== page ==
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South Korea's president explains Samsung leader Jay Y. Lee

South Koreas president explains Samsung leader Jay Y. Lee

August 13, 2022: -On Friday, South Korea’s President Yoon Suk-yeol explained Samsung Electronics Vice Chairman Jay Y. Lee. South Korea’s Justice Ministry said the business leader was required to help overcome a “national economic crisis.”

The pardon is mainly symbolic, with Lee already out on parole following serving 18 months in jail for bribery related to his time leading the world’s biggest smartphone and memory chip maker.

Regardless, analysts said Lee could carry out business activities more freely and herald some major moves from Samsung.

“With is urgent to overcome the national economic crisis, we carefully selected economic leaders leading the national development engine through active technology investment and job creation to be pardoned,” Justice Minister Han Dong Hoon told a briefing.

Lee, a scion founding family of Samsung, welcomed the decision and vowed to work hard for the national economy, Yonhap news agency said.

Also pardoned by pro-business President Yoon was Lotte Group chairman Shin Dong-bin, sentencing to a two-and-a-half-year prison sentence on bribery charges.

“We sincerely thank the governments and decision to grant the pardon of the sentence, and Chairman Shin Dong-bin and staff members at Lotte will contribute to overwhelming the difficult global crisis,” Lotte said in a statement.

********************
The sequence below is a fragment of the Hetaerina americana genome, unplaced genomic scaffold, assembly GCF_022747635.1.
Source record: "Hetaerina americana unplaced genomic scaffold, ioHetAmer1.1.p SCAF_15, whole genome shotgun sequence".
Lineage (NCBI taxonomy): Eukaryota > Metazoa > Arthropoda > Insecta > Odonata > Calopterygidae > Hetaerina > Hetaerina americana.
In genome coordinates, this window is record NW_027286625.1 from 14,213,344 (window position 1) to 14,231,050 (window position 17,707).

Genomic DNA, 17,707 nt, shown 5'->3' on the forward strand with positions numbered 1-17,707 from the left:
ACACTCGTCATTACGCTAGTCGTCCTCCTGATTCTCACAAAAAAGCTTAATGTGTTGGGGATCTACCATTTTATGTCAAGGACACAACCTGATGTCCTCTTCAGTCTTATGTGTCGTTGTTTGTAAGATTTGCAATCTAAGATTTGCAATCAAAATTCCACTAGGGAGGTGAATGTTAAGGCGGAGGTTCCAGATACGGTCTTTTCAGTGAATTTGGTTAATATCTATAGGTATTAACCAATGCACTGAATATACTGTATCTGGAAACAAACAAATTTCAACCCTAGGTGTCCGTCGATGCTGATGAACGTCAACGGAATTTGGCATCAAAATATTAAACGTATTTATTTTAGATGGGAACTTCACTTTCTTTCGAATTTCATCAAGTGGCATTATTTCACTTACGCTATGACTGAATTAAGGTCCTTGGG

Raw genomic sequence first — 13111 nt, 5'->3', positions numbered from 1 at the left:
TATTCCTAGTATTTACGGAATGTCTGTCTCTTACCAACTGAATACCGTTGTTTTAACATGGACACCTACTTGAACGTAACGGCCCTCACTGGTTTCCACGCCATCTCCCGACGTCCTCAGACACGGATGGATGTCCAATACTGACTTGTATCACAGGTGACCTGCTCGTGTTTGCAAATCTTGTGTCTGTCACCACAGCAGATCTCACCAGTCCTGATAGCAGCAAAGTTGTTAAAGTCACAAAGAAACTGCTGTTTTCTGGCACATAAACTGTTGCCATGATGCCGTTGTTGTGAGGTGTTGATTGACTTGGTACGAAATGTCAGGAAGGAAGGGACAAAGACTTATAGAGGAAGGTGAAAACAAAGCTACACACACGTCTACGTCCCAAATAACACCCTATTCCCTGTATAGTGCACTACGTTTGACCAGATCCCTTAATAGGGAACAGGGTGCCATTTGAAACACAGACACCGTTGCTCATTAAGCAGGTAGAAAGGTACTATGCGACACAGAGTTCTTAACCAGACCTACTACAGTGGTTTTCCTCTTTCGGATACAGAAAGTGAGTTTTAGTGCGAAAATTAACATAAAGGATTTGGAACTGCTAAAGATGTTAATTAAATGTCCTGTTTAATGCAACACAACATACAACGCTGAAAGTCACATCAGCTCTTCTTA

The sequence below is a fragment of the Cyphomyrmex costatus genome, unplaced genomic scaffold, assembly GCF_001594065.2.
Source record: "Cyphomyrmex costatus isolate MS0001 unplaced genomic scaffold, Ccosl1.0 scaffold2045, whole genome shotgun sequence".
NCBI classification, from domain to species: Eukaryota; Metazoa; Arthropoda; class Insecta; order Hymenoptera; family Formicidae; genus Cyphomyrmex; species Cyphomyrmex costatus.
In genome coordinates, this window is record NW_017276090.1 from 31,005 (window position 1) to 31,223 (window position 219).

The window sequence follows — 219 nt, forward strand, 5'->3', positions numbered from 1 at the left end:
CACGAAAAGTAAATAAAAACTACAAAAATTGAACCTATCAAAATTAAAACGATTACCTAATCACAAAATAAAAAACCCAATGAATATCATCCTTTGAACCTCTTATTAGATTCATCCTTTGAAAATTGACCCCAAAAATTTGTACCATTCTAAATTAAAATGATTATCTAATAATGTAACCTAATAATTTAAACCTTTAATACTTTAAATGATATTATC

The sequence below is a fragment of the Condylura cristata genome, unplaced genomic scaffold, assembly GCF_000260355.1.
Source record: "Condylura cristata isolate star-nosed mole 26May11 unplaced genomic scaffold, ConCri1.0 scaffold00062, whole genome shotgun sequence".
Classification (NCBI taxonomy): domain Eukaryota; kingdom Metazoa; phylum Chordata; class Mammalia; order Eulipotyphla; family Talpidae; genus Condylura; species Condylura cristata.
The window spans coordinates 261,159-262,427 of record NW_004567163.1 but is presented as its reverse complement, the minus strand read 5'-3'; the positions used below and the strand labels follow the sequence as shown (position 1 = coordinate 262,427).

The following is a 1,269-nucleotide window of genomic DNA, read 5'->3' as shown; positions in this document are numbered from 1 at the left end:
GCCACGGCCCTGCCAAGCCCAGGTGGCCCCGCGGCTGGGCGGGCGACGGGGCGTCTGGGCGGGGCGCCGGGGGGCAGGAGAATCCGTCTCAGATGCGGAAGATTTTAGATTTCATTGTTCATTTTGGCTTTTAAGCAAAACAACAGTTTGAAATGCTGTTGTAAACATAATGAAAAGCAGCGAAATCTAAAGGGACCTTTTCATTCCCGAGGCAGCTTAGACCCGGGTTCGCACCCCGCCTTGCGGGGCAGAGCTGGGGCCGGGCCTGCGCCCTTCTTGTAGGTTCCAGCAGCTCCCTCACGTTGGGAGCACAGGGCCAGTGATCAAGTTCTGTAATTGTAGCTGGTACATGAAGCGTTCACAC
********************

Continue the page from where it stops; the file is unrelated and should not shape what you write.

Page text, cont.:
Even before accepting the presidential amnesty, Lee had returned to the limelight, appearing in May with President Yoon and U.S. President Joe Biden when they called Samsung’s Pyeongtaek chip production facilities.

He also visited Europe in June to meet ASML CEO Peter Wennink, discussing the adoption of essential high-end chip equipment. Read full story

Analysts have long expected decisions on major M&A projects and investments once Lee was reinstated, with company sources saying such decisions should only be made by Lee.

“This removes the employment restriction Lee was technically under,” said Park Ju-gun, head of research company Leaders Index.

“And projects that Samsung was seeking, such as major M&A or investments, these could be tied to the pardon. There’s a high chance that announcements will be made in the future.”

Last November, Samsung settled on Taylor, Texas, as the site of a new $17 billion chip plant.

While experts say Lee could now more freely participate in management, his legal risks persist because of an ongoing trial where he faces charges of fraud and stock manipulation.

“With his trial, Lee could face a new jail term if convicted. However, the presidential pardon gives him some flexibility to handle big management issues for now,” said Lee Kyungmook, a professor at Seoul National University’s Graduate School of Business.

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